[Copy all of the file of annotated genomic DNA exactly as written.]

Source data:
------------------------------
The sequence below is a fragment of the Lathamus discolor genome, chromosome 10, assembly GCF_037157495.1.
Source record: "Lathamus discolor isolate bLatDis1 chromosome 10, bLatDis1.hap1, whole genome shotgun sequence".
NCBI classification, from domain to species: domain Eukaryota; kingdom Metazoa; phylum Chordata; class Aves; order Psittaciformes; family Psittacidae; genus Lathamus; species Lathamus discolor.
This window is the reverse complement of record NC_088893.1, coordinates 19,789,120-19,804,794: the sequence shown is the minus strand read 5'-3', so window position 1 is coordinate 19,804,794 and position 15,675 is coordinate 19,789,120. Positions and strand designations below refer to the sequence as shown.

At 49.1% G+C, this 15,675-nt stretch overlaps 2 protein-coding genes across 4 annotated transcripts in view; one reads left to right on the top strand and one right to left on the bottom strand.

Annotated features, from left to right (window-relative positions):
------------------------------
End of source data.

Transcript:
The sequence below is a fragment of the Lathamus discolor genome, chromosome 10, assembly GCF_037157495.1.
Source record: "Lathamus discolor isolate bLatDis1 chromosome 10, bLatDis1.hap1, whole genome shotgun sequence".
NCBI classification, from domain to species: domain Eukaryota; kingdom Metazoa; phylum Chordata; class Aves; order Psittaciformes; family Psittacidae; genus Lathamus; species Lathamus discolor.
This window is the reverse complement of record NC_088893.1, coordinates 19,789,120-19,804,794: the sequence shown is the minus strand read 5'-3', so window position 1 is coordinate 19,804,794 and position 15,675 is coordinate 19,789,120. Positions and strand designations below refer to the sequence as shown.

At 49.1% G+C, this 15,675-nt stretch overlaps 2 protein-coding genes across 4 annotated transcripts in view; one reads left to right on the top strand and one right to left on the bottom strand.

Annotated features, from left to right (window-relative positions):